stone

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stone,

in weights and measures: see English units of measurementEnglish units of measurement,
principal system of weights and measures used in a few nations, the only major industrial one being the United States. It actually consists of two related systems—the U.S.
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.

stone

Short for stony meteorite.

Stone

Native rock that has been processed by shaping, cutting, or sizing for building or landscaping use. It is fire resistant and varies according to type, from fairly porous to impregnable. There are three basic types of stone: igneous, such as granite, is long-lasting and durable; sedimentary, such as limestone, is made up of organic remains; and metamorphic rock, such as marble, is either igneous or sedimentary rock that has been transformed by pressure and heat or both.

alabaster

A fine-grained, translucent variety of very pure gypsum, white or delicately shaded, and used for ornamental work.

basalt

A dense, dark gray volcanic rock, often full of small cavities, used as a building stone.

Belgian block

A hard paving stone, typically granite, roughly cut to the shape of a truncated pyramid, where the top is slightly smaller than the base.

bluestone

A dense fine-grained sandstone that splits easily along bedding planes to form thin slabs.

brownstone

A dark brown or reddish-brown sandstone, used extensively for building in the United States during the middle and late 19th century.

cobble

Stone that is smaller than a boulder but larger than gravel.

cobblestone

A naturally rounded stone used in paving, wall construction, and foundations.

dolomite

Limestone consisting principally of the mineral dolomite.

fieldstone

Loose stone found on the surface or in the soil, flat in the direction of bedding and suitable for use as drywall masonry.

flagstone

A naturally thin flat stone, normally used as a stepping stone or as outdoor paving; sometimes split from rock that cleaves easily.

gneiss

A coarse-grained, dark metamorphic rock; composed mainly of quartz, feldspar, mica, and other minerals corresponding in composition to granite, in which the minerals are arranged in layers.

granite

An igneous rock having crystals or grains of visible size; consists mainly of quartz and mica or other colored minerals.

limestone

Rock of sedimentary origin composed principally of calcite, dolomite, or both; used as a building stone or crushed-stone aggregate, or burnt to produce lime.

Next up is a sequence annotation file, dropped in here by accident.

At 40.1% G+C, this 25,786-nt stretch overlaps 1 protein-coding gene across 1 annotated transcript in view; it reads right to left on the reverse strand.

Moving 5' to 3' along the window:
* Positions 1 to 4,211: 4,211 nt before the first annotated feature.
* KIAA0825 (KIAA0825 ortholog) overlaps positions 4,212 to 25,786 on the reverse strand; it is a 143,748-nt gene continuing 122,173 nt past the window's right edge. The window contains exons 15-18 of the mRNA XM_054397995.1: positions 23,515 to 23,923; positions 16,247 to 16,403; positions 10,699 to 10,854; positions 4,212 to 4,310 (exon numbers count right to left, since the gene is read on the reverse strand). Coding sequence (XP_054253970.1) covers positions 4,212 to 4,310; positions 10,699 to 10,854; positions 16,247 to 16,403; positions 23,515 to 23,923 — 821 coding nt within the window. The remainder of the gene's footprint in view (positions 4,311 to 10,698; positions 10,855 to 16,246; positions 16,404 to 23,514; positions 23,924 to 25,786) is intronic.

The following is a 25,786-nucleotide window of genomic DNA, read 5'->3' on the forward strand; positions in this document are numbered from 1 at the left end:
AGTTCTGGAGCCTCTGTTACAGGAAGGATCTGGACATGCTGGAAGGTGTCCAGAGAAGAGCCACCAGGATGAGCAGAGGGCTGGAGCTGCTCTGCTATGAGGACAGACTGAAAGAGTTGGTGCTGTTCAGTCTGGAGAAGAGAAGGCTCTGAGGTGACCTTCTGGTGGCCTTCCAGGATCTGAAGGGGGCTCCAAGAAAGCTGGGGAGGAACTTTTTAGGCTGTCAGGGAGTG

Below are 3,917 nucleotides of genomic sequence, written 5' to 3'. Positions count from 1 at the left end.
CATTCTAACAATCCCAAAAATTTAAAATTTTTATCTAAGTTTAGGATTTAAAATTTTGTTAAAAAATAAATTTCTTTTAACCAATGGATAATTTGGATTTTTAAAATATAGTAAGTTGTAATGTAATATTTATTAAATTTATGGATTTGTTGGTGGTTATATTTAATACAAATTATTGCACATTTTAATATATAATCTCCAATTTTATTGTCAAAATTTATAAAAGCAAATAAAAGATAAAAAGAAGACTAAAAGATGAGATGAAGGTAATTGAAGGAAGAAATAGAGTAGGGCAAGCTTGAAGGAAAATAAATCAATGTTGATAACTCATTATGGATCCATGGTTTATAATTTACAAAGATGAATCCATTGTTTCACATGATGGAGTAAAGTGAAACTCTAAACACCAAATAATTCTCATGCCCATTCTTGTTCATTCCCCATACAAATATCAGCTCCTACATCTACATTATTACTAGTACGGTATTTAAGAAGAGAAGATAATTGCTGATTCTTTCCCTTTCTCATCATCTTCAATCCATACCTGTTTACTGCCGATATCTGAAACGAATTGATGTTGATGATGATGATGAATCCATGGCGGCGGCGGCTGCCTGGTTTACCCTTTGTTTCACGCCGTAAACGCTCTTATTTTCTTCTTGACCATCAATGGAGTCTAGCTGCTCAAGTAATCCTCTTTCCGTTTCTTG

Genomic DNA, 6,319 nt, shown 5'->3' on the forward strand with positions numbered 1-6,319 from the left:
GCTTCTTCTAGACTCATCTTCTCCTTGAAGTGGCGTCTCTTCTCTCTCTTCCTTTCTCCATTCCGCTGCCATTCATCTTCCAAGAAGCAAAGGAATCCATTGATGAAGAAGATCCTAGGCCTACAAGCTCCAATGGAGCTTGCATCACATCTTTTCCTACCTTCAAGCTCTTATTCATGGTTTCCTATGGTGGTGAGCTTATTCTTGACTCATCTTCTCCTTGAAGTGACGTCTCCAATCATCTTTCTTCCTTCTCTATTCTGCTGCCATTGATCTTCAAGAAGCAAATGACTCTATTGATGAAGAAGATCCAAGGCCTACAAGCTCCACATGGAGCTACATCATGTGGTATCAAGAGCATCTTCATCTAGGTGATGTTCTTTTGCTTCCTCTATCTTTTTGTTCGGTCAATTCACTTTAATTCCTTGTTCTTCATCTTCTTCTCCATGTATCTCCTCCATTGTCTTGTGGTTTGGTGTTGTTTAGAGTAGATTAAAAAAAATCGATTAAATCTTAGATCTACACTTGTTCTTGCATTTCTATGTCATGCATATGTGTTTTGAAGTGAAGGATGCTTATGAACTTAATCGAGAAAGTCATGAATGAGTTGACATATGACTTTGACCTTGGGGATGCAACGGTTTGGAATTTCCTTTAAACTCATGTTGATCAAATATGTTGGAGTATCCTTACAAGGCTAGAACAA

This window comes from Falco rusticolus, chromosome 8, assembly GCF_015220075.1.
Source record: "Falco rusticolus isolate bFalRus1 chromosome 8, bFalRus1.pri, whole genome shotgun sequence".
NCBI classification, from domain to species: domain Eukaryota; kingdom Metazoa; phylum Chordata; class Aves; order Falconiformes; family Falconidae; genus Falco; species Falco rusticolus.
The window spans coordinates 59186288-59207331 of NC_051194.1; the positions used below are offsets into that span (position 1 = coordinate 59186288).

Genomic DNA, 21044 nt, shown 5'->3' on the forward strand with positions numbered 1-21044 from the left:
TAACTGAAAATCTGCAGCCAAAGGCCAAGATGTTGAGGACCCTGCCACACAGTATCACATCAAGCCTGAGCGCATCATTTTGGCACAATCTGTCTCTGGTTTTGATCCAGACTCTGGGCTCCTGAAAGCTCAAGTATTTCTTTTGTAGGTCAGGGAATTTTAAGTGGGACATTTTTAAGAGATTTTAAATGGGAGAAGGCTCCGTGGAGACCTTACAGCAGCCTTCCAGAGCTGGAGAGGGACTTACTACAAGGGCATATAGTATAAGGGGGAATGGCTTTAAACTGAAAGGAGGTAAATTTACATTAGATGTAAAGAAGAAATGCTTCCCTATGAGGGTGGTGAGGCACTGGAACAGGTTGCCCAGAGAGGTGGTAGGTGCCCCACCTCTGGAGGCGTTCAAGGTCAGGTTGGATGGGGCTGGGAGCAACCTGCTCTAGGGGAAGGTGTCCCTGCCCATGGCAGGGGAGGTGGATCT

marble

Metamorphic rock made up largely of calcite or dolomite; capable of taking a high polish, and used especially in architecture and sculpture; numerous minerals account for its distinctive appearance.

natural stone

A stone that has been quarried and cut, but not crushed into chips or reconstituted into cast stone.

obsidian

A natural volcanic glass, usually black with a bright luster, that is transparent in thin slabs.

quartzite

A variety of sandstone composed largely of granular quartz cemented by silica, forming a homogeneous mass of very high tensile and crushing strengths; used as a building stone and as an aggregate in concrete.

sandstone

Sedimentary rock that is composed of sand-sized grains naturally cemented by mineral materials.

serpentine

A group of minerals consisting of hydrous magnesium silicate or rock largely composed of these minerals; commonly occurs in greenish shades; used as decorative stone.

slate

A hard, brittle metamorphic rock characterized by good cleavage along parallel planes; used as cut stone in thin sheets for flooring, roofing, and panels, and in granular form as surfacing on composition roofing.

squared stone

Roughly dressed stone blocks with rectangular faces.

travertine

A variety of limestone deposited by springs, usually banded, commonly coarse and cellular, often containing fossils; used as building stones, especially for interior facing or flooring.

undressed stone

Not trimmed or rendered smooth.

verde antique

A dark green serpentine rock marked with white veins of calcite that takes a high polish; used for decorative purposes since ancient times; sometimes classified as a marble.

volcanic stone

A low-density, high-porosity rock composed of volcanic particles, ranging from ash size to small pebble size, which are compacted or cemented together; used as a building stone or as a thermal insulation material.

stone

[stōn]